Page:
USA Hockey believed in the software enough to first partner with ACE in its development, and subsequently implement it within the US National Team Development Program; a perfect candidate given the group sticks together for a full season at a time, and that the software is recommended to be used 1-3 times a week for thirty minutes at a time.  Their faith, it seems, was well-placed, as the club showed improvements after starting to use the program beyond what could statistically be projected for a team to experience during the course of an average season.  In January of 2009 – after the software was rolled out – the US U17 Team won Gold, and the U18 club improved from a 29% to a 70% win ratio.  Former U.S. U18 coach Kurt Kleinendorst was quoted as saying, “[the players] just started making plays under pressure that I hadn’t seen prior to them using the IntelliGym.”

[more on this case study can be found here:]

The system has since been implemented by the University of Maine, the U.S. Air Force Hockey Team, and thousands of youth hockey organizations, as it is recommended for players from the age of 12 right up to the Pro ranks.  Is this a tool that will serve only young Americans of a certain profile, or might it be a revolution throughout the hockey world?

One, a popular 1980s arcade game, the other perhaps the next great revolution in hockey skill development.

“Similar to acquiring strength and agility, training hockey-related fundamental skills is required regardless of your game philosophy,” responds Dankner.  “Along the research, we have seen a large variety of players profiles and roles.  However, after a thorough analysis of their game we concluded that the basic hockey sense skills – such as awareness, reading plays, decision making, peripheral vision, concentration, anticipation and finding free ice – are all needed by all types of players and different positions. Therefore, the program would be of a benefit to a goaltender just like it would be to a skater.”

“Consider, for example, the need to know where other players are located even if they are out of one’s field of view. This is a highly important skill to all players. Training their working memory skills with this program dramatically improve this capability regardless of the trainee’s position.”

While Hudon and Galchenyuk won’t get exposed to it this week – since most of the year they are under the instruction of their CHL coaches, and Dankner feels it too complicated for the National staff to approach and involve the training schedule of each and every such coach at this point – the Concordia Stingers in Montreal are said to be another upcoming case study.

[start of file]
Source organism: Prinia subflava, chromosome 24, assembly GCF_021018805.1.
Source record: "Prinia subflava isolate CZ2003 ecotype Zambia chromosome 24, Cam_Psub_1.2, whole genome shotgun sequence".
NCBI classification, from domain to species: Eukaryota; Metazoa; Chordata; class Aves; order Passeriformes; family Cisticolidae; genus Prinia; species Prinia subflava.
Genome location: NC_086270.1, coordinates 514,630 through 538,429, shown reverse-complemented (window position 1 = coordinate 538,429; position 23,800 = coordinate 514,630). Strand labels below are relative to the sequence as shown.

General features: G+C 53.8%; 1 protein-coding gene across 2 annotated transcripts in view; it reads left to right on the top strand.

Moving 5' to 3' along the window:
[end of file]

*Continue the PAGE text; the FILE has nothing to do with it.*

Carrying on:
Perhaps somewhat surprising was another byproduct witnessed by teams implementing the IntelliGym: a reduction in injuries.  Dankner says a five-year US National Team Development Program study showed on-ice injuries were reduced by 15 per cent, and head injuries by 27 per cent, since the implementation of cognitive training.  Dankner attributes this primarily to players being more aware of their surroundings, leaving them less vulnerable to blindside hits.

You can read more about this exciting new training method on the IntelliGym website .  While it hasn’t been publicly implemented by any National Hockey League clubs as of yet, with a trend of some teams favouring younger, more innovative coaches, the day that someone gives it a shot is likely not far away.  In the shorter term, it has the potential to revolutionize the way scouting staffs evaluate young players and project their development, perhaps making them reconsider players whose reaction times aren’t yet where they should be.

As for Galchenyuk and Hudon this week?  They’ll need to impress coaches on-ice, with Galchenyuk scoring a goal – his first of camp through three “games” – in today’s matchup against Team Finland, and Hudon skating on a top line at Canada’s camp with Jonathan Huberdeau and Boone Jenner.


Hat tip to Matthew Ross for story topic.